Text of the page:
A WSJ/Dow Jones article is reporting that a bill to lift online gambling is making progress in Congress and viewed as a means to help fill empty government coffers:
- Online gaming could "raise nearly $42 billion for the U.S. Treasury over the next decade, according to an analysis conducted by a non-partisan congressional scorekeeper."
Along with other gaming companies, Youbet.com (UBET, $2.08) supports the measure as a means to expand the company's Internet platform (and clearly valuable, apt domain name) into new areas beyond horse racing. While some investors are concerned about potential cannibalization for Youbet's core horse racing business, we see somewhat distinct market opportunities that should lead to a much larger addressable market for the company. Thus, any news on this front could prove a positive catalyst for the stock, although timing/ execution related to potential new business lines remain unknown and, therefore, not factored into our valuation.
We'll come back to Youbet. We want to touch on an AP article that summarized recent results/ commentary from Wynn (WYNN, $54.00), Boyd (BYD, $7.91), and Harrah's (private), highlighting negative industry trends. The key message was as follows:
- Gamblers are wagering less than a year ago, visiting casinos less often and holding back on extras when they do, continuing trends that left the industry struggling in the third quarter.
- Industry leader Harrah's Entertainment Inc. lost $1.6 billion, including a $1.33 billion drop in the value of its assets. Harrah's said its revenue fell abroad and in each U.S. market where it operates. Overall revenue dropped 13.7 percent to $2.28 billion from $2.65 billion a year earlier.
Boyd Gaming Corp. said its profit fell and will wait at least three years before finishing building its $4.8 billion Echelon casino, which looms empty over the Las Vegas Strip.
- At Wynn Resorts Ltd., where lower spending by leisure travelers and businesses pushed down profit for the second quarter in a row, billionaire CEO Steve Wynn said his company won't expand in the U.S. until the business environment improves. "The landscape in Las Vegas is troubling and it's rife with uncertainty," said Wynn, whose company is based across the Strip from the Echelon. "It's tough to understand what's going on; my 40 years in Las Vegas is not serving me very well at the moment."
Not surprisingly, the still negative operating fundamentals and commentary are pressuring shares just as the Market digests renewed economic fears and numerous pundits warn investors (or traders) to "go to cash" because the Market has gone too far too fast.
The sudden shift in gaming sector sentiment follows the impressive hope driven rally that was especially kind to cyclical, asset heavy companies over the past nine months (magnified by the bounce off of oversold lows). Giving some credit to the pundits, we agree that selective stock sales might make sense for holdings in this category. Below, we include a six month stock chart for the companies also including Las Vegas Sands (LVS, $13.17), MGM (MGM, $8.91), and Youbet.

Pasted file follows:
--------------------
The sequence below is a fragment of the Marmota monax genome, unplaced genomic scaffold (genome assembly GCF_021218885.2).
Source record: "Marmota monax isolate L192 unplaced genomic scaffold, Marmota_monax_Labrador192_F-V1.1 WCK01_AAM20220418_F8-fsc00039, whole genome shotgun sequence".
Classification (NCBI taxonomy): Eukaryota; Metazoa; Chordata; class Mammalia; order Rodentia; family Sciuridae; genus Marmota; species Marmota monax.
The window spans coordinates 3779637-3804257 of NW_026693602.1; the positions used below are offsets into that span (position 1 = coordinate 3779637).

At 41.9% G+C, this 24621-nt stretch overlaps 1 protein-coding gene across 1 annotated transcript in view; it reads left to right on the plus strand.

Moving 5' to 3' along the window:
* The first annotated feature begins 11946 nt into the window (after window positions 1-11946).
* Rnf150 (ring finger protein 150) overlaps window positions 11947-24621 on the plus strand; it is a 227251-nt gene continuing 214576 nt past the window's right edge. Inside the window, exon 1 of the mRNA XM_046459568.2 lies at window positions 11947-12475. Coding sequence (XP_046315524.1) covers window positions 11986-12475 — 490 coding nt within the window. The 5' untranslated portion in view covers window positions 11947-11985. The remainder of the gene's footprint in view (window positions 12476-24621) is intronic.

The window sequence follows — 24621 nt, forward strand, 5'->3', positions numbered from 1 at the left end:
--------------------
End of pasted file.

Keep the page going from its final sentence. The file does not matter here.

Unfortunately, shares of Youbet (illustrated by gray colored line) are also being thrown out the window despite largely not participating in the recent hope rally and staying profitable. Moreover, Youbet operates an asset-light business model unlike the asset heavy hotel/casino companies have tremendous negative operating leverage in tough times given huge fixed cost structures.
Nonetheless, gambling on horse racing is also discretionary and the weak consumer is impacting the sector. Churchill Downs (CHDN, $34.60) reported an earnings miss Wednesday, with revenue of $101 million versus a consensus expectation of $104 million and a net loss versus an expectation of $0.25 (the loss was related to income tax provisions resulting from an IRS audit). Churchill's President and CEO Robert Evans stated:
Total pari-mutuel handle for the U.S. thoroughbred industry, according to figures published by Equibase, declined 10 percent during the third quarter compared to the same period in 2008. While we outperformed the industry, with our total pari-mutuel handle down only 3 percent during the third quarter, gains in our other business segments didn’t offset the decline in racing.
However, the company's online segment delivered Y/Y revenue and EBITDA growth of 33% and 31%, respectively (slight margin compression). As discussed previously, new industry content arrangements are improving 2009 results for advance deposit wagering (ADW) players such as Churchill and Youbet.
Within the next week, we may share a bit more on Youbet. For now, suffice to say that we believe our core thesis remains intact: the company owns an established, asset light business model with a leading online wagering franchise – brand, customers, platform, marketing partners, and track relationships – that is difficult to replicate. With an implied 2009E free cash flow yield of 12% (assuming FCF of $11 million), we believe shares are trading well below the value an informed private market buyer would pay for the entire company.
As an aside, we scratch our head over valuations realized by certain of the gaming companies (no doubt short covering / trading driven), including Wynn. We understand that some well-known value investors place great emphasis on the franchise, management, normalized earnings power, and growth potential in Macau. Still, even giving credit for "normalized" earnings of $2.00 (versus consensus 2010E EPS of $0.89), shares are trading at 27 times a non-discounted $2.00 estimate. Even if the number is an even more generous $3.00, we're looking at 18 times.
Disclosure: Long UBET.